German chocolate is a dark, semi-sweet chocolate used in baking. It is most often called for in recipes for “German Chocolate Cake”. German chocolate has more sugar added to it than typical semi-sweet chocolate. The proper name is “German’s” chocolate as it was developed by a fellow with the last name of “German”. It originated from the Baker’s Chocolate Company and is not widely used or available. Many recipes allow for a simple substitution of regular semi-sweet chocolate.

Ruby chocolate is the new kid on the block. It was introduced in 2018 as a new chocolate, pinkish in color, with a somewhat fruity taste. It is a curiosity and is becoming easier to procure, but has not taken off in popularity as of yet.

Is Cocoa Powder a Type of Chocolate?

It depends on your criteria. Generally we think of types of chocolate as something that contains cocoa and cocoa butter (or in the case of white chocolate, just the cocoa butter). But if we’re making an exception for white chocolate, we can make one for cocoa powder as well. Cocoa powder consists of 100 percent cacao with no sugar, and has had the cocoa butter extracted out. It is very bitter and is used mostly in baked goods. It gives a good punch to chocolate flavored sweets such as cakes and frostings and is shelf stable. It is convenient because you don’t have to melt it, or wait until it cools to use in a recipe.

Which Type Is the Best Chocolate to Eat?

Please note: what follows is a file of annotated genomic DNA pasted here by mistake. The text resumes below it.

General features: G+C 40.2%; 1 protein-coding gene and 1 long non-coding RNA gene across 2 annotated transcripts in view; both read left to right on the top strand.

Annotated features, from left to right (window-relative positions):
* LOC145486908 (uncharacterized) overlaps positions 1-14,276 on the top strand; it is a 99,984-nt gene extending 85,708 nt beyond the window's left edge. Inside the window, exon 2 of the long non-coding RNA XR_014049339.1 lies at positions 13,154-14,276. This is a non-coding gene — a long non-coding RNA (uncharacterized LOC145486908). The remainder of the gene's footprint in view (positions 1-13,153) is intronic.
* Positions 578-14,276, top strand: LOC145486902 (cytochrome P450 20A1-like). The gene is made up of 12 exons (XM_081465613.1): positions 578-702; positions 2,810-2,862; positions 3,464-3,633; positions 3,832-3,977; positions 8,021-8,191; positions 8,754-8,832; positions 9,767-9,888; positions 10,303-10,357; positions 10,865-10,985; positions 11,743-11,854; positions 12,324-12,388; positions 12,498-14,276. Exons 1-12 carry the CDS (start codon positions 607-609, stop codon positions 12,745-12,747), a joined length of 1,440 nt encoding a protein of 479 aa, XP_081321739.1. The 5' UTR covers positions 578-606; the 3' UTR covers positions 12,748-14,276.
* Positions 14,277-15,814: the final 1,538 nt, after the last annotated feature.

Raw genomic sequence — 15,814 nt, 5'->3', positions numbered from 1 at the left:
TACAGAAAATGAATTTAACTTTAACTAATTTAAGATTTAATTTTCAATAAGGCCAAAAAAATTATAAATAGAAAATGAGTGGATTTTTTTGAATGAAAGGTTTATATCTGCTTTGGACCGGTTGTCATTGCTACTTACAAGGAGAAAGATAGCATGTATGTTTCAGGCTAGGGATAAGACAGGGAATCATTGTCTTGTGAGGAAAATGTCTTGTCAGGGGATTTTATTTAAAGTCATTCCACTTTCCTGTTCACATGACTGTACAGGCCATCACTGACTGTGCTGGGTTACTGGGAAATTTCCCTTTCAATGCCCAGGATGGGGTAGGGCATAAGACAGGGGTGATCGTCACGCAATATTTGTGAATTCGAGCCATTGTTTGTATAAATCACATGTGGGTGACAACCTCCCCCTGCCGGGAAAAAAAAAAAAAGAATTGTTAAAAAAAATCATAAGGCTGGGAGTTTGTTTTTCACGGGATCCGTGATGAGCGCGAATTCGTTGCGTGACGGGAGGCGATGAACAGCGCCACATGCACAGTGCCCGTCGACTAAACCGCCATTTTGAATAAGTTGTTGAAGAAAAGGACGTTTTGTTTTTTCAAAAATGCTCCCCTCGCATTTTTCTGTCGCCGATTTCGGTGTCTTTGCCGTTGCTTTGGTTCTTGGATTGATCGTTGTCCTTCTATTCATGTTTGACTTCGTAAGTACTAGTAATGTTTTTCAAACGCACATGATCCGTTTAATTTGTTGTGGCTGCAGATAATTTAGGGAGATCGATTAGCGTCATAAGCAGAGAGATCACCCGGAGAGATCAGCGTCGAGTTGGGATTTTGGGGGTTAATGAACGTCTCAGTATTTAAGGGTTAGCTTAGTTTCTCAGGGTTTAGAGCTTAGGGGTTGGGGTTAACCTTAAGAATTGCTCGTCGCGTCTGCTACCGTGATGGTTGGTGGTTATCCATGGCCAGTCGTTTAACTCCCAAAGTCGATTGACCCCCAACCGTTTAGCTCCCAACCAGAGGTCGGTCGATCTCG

It depends on your personal preference. That is why there are so many chocolate bars to choose from. Even if you decide you like chocolate with a 60% cocoa content, your opinion might vary from one brand to another. It is best to try different chocolates and take note of what gives you the most satisfaction. Your homework will never be done as new flavor profiles and combinations continue to enter the market.


Lori Gilmore

Lori Gilmore

Lori has been a Culinary Arts instructor for twenty years. She has taught in the public school setting, at the collegiate level and through adult continuing education as well as running several cooking and baking camps for children. She has participated in several cooking, cake & chocolate contests and has been well recognized. She has raised thousands of dollars for charities using the byline “Saving the World one Cupcake at a Time”. Additionally, she has had several articles regarding food published in various magazines.